An adoptive placement that fails before the adoption is finalized. The child is removed from the home and returned to the placing agency or, if an independent adoption, to the attorney or other person who arranged it. An adoption that fails after finalization is called a DISSOLUTION, although it is important to understand that sometimes the term "disruption" is used interchangeably by researchers to describe an adoption that fails after finalization as well as an adoption that does not continue to the point of finalization.
Prior to the 1970s, most adoptions were of infants, and very few disrupted. Even today, infant adoption disruptions are probably less than 1%. Disruptions of older children are estimated at about 9% by such experts are Richard Barth. (The disruption rates vary according to the child's age and other factors.)
The highest disruption rate is for children who are adopted as teenagers. According to an article by Barth and Marianne Berry, the researchers found a disruption rate of 24% for children adopted as adolescents. (Conversely, the remaining 76% of these placements were successful.)
In the 1970s and the 1980s, agencies began placing increasing numbers of older children in adoptive homes with the goal of providing children with permanent families rather than a series of foster homes.
Many were very troubled children who had been physically or sexually abused, neglected or abandoned and faced great difficulty in their attempts to assimilate successfully in their adoptive homes. As a result, the number of adoption disruptions understandably increased.
A study by Trudy Festinger on disrupted adoptions among 1,500 adoptive placements in New York City yielded valuable information. Festinger reported her findings in Necessary Risk: A Study of Adoptions and Disrupted Adoptive Placements.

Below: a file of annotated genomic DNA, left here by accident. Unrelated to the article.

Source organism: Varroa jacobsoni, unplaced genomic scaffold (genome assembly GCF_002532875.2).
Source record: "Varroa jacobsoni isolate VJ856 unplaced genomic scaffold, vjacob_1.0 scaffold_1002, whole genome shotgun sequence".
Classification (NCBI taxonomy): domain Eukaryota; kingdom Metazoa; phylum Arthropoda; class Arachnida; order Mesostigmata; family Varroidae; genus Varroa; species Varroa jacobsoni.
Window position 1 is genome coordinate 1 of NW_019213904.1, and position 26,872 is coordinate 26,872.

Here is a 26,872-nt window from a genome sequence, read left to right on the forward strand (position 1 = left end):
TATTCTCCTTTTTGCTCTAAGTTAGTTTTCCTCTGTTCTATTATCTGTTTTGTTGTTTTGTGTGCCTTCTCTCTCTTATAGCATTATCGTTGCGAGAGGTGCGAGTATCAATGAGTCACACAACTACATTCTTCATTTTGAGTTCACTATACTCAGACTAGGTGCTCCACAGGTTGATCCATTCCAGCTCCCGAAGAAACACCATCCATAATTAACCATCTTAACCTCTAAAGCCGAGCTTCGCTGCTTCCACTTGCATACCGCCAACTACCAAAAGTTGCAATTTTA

The children studied were all over six years old, and the average age was 10.2 years. Her research revealed that the disruption rate over the course of two years was about 8% for the adopted children ages 6 to 10, whereas the disruption rate for children 11 and up was 16% over the same period of time.
The Festinger study revealed a significant success rate when children were placed with their own siblings. Children placed with siblings disrupted at a lower rate than children placed alone: she found a 5.6% disruption rate for children placed with siblings contrasted to a 10.7% disruption rate for children placed alone. Children who were placed alone and who had siblings living elsewhere disrupted at a very high rate: 20.6%.
The separation may have been the source of the problem, or the reason for the separation may have caused problems; for example, siblings are separated when one is sexually or physically abusive to the other child.
If there are both biological children and adopted children in the home, one might conclude there would be greater anxiety for the adopted child than if he were placed with other adopted children. The reverse has been shown in a study by Marilyn R. Ternay, Bobbie Wilborn and H. D. Day.
The researchers contrasted homes that included both biological children and adopted children with homes of adopted siblings only.
The researchers found that the children from the mixed homes scored significantly higher on social adjustment tests. They also found that the adjustment of both the biological children and the adopted children in the mixed homes was equivalent to the adjustment of biological children with no adopted children; as a result, adoption did not produce a negative effect on either the adopted or biological child.
A study by Richard P. Barth and Marianne Berry did not find a significant level of disruptions among homes with nonadopted biological children already in the home. But if the adopted child is having severe conflicts with children already in the home, other researchers have found this can lead to a disruption.